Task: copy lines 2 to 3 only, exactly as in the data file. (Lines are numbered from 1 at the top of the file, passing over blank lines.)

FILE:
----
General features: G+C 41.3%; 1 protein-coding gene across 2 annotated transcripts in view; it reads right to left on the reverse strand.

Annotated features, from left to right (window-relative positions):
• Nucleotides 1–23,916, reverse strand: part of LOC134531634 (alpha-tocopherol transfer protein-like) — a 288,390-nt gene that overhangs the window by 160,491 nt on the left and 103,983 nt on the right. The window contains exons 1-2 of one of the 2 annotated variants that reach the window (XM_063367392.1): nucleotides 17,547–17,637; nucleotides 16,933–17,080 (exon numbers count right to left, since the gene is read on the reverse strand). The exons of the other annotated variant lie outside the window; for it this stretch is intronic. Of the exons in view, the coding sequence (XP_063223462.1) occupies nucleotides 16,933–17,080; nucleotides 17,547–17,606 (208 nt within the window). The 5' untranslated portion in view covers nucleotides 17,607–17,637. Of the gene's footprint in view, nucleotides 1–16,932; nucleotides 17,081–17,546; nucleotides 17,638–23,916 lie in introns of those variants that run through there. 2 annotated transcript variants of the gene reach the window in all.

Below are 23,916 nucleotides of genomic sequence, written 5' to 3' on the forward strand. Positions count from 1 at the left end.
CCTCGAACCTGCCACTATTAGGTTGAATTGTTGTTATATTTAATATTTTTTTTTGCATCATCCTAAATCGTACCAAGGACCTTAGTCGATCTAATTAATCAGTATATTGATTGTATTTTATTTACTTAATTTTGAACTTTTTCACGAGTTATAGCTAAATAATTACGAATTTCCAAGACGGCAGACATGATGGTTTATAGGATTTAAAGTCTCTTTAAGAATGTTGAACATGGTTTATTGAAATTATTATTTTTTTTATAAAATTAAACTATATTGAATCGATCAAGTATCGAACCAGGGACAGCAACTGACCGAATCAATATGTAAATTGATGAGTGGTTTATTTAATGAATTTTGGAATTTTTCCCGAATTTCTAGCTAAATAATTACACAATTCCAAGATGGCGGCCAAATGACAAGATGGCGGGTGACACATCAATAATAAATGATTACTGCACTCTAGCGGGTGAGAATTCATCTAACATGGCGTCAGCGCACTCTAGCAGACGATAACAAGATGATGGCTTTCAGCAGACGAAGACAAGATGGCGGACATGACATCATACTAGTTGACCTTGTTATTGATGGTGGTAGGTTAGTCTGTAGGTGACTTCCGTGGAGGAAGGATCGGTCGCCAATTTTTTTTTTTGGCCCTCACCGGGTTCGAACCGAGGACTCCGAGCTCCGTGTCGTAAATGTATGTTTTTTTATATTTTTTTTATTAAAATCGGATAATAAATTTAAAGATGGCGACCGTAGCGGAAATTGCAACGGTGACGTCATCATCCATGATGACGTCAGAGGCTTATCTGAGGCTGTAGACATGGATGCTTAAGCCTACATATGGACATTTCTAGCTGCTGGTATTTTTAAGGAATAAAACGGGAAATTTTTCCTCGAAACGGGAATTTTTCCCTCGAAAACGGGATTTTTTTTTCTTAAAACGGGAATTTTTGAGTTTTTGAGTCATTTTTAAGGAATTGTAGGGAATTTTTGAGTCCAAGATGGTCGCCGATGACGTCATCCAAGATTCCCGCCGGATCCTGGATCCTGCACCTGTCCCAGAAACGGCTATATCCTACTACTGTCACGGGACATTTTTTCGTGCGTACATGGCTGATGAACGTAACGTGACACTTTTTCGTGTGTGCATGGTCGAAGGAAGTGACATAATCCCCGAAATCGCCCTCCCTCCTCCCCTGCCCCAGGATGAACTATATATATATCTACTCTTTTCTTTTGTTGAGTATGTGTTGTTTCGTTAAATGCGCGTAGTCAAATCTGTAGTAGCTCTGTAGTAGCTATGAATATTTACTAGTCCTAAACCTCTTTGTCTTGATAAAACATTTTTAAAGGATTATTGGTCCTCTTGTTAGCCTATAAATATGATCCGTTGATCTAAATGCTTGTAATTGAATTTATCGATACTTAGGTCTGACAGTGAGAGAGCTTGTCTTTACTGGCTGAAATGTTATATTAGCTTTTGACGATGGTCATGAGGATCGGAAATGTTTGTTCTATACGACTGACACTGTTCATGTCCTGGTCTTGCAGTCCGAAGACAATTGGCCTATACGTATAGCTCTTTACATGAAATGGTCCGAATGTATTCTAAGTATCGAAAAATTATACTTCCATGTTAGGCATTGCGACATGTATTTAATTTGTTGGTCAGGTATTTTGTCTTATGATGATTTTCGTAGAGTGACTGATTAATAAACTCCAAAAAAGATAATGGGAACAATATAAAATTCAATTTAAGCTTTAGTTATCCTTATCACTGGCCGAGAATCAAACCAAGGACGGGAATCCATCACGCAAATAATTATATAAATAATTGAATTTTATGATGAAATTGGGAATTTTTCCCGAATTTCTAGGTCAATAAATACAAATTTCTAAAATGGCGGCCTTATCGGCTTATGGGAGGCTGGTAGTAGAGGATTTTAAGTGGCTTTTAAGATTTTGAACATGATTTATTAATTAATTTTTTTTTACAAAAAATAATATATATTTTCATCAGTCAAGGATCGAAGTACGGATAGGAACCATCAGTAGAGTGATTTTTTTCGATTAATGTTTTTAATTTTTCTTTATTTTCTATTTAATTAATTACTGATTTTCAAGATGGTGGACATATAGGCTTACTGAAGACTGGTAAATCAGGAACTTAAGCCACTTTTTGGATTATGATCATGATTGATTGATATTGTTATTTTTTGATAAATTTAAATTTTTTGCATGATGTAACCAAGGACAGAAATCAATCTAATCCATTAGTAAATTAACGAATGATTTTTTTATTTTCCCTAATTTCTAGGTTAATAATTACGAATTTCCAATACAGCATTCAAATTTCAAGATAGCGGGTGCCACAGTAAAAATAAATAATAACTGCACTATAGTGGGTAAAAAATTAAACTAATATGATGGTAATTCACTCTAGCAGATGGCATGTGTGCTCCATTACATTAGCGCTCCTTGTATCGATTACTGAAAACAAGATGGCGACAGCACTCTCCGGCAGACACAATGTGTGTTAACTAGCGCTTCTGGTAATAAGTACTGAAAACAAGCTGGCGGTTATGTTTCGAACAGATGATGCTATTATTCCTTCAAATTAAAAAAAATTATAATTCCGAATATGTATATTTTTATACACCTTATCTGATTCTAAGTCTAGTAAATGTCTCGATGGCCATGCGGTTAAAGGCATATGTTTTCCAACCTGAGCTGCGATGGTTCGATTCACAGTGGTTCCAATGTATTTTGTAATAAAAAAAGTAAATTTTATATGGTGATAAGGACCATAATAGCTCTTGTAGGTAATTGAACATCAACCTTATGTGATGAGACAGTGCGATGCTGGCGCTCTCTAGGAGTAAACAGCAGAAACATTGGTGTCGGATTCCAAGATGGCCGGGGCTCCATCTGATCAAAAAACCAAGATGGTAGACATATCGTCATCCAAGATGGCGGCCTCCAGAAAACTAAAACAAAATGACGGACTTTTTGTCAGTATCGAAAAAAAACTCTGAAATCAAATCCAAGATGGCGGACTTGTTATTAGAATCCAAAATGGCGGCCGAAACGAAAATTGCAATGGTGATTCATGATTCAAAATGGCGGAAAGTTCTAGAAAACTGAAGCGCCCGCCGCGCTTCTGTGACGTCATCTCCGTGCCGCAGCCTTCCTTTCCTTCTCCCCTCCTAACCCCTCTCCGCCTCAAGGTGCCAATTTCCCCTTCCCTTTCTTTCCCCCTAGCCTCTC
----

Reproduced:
Annotated features, from left to right (window-relative positions):
• Nucleotides 1–23,916, reverse strand: part of LOC134531634 (alpha-tocopherol transfer protein-like) — a 288,390-nt gene that overhangs the window by 160,491 nt on the left and 103,983 nt on the right. The window contains exons 1-2 of one of the 2 annotated variants that reach the window (XM_063367392.1): nucleotides 17,547–17,637; nucleotides 16,933–17,080 (exon numbers count right to left, since the gene is read on the reverse strand). The exons of the other annotated variant lie outside the window; for it this stretch is intronic. Of the exons in view, the coding sequence (XP_063223462.1) occupies nucleotides 16,933–17,080; nucleotides 17,547–17,606 (208 nt within the window). The 5' untranslated portion in view covers nucleotides 17,607–17,637. Of the gene's footprint in view, nucleotides 1–16,932; nucleotides 17,081–17,546; nucleotides 17,638–23,916 lie in introns of those variants that run through there. 2 annotated transcript variants of the gene reach the window in all.